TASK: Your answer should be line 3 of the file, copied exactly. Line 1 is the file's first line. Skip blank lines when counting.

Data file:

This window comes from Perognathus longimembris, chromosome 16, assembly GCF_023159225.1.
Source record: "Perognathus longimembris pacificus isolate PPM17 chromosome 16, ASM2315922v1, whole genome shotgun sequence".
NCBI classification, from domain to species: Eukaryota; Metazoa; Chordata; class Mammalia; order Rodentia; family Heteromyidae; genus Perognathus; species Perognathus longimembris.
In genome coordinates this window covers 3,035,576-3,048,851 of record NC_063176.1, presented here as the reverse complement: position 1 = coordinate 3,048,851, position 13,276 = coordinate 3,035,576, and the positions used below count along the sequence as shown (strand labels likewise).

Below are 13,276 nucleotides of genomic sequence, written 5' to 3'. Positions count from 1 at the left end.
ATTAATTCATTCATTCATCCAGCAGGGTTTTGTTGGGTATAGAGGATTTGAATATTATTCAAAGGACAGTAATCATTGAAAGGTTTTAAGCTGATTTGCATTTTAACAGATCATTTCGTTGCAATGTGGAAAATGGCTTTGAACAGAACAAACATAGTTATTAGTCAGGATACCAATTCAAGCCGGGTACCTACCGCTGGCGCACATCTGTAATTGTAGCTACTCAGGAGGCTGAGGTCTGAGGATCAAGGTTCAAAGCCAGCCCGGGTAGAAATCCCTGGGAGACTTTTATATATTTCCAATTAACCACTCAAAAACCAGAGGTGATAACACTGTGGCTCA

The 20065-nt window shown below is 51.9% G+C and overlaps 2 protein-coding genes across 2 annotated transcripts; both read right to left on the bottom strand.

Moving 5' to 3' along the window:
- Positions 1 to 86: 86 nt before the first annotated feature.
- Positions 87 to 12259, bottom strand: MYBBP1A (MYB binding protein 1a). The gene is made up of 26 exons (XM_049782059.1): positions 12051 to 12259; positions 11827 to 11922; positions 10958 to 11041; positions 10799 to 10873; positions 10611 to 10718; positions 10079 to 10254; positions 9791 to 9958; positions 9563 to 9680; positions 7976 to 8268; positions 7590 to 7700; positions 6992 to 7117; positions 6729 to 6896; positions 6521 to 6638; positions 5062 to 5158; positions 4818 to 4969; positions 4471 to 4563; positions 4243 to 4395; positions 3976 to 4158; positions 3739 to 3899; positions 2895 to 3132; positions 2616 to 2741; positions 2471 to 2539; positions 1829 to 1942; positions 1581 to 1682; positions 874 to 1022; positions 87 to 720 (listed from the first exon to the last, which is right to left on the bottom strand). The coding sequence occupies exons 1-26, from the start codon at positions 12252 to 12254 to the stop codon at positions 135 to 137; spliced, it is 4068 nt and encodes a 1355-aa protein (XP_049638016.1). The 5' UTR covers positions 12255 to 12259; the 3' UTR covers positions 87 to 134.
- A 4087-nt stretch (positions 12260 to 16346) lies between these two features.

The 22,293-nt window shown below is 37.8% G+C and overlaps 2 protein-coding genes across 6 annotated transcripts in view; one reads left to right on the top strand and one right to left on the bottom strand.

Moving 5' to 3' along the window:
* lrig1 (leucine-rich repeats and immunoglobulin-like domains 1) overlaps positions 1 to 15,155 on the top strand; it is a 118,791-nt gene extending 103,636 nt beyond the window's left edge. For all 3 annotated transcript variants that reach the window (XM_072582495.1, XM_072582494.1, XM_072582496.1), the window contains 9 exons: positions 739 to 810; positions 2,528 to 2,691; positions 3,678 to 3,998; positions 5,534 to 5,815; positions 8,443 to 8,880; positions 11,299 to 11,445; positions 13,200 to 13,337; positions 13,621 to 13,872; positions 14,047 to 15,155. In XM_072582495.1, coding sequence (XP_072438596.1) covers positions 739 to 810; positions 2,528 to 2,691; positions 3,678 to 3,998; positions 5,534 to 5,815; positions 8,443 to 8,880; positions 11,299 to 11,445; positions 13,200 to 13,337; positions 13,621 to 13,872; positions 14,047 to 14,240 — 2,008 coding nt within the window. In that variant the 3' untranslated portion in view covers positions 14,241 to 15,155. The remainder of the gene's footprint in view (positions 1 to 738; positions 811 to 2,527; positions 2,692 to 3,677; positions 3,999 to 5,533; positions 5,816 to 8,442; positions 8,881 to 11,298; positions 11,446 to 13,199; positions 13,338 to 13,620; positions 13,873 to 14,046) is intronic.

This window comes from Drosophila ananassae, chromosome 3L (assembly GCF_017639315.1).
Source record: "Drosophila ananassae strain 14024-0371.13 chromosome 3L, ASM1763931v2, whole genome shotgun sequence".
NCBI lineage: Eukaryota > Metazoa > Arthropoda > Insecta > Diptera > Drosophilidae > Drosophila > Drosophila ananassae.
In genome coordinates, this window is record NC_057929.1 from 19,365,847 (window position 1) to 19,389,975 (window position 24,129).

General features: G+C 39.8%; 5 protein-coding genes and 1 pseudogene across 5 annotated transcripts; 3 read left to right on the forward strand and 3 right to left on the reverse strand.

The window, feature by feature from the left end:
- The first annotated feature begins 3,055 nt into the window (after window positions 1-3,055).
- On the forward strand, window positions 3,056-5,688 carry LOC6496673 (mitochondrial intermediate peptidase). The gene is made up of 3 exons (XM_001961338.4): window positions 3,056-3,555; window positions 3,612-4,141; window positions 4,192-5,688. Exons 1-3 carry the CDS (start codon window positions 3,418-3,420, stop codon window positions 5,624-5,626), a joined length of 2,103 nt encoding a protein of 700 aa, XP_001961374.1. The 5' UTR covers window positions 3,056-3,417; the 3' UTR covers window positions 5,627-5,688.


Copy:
NCBI classification, from domain to species: Eukaryota; Metazoa; Chordata; class Mammalia; order Rodentia; family Heteromyidae; genus Perognathus; species Perognathus longimembris.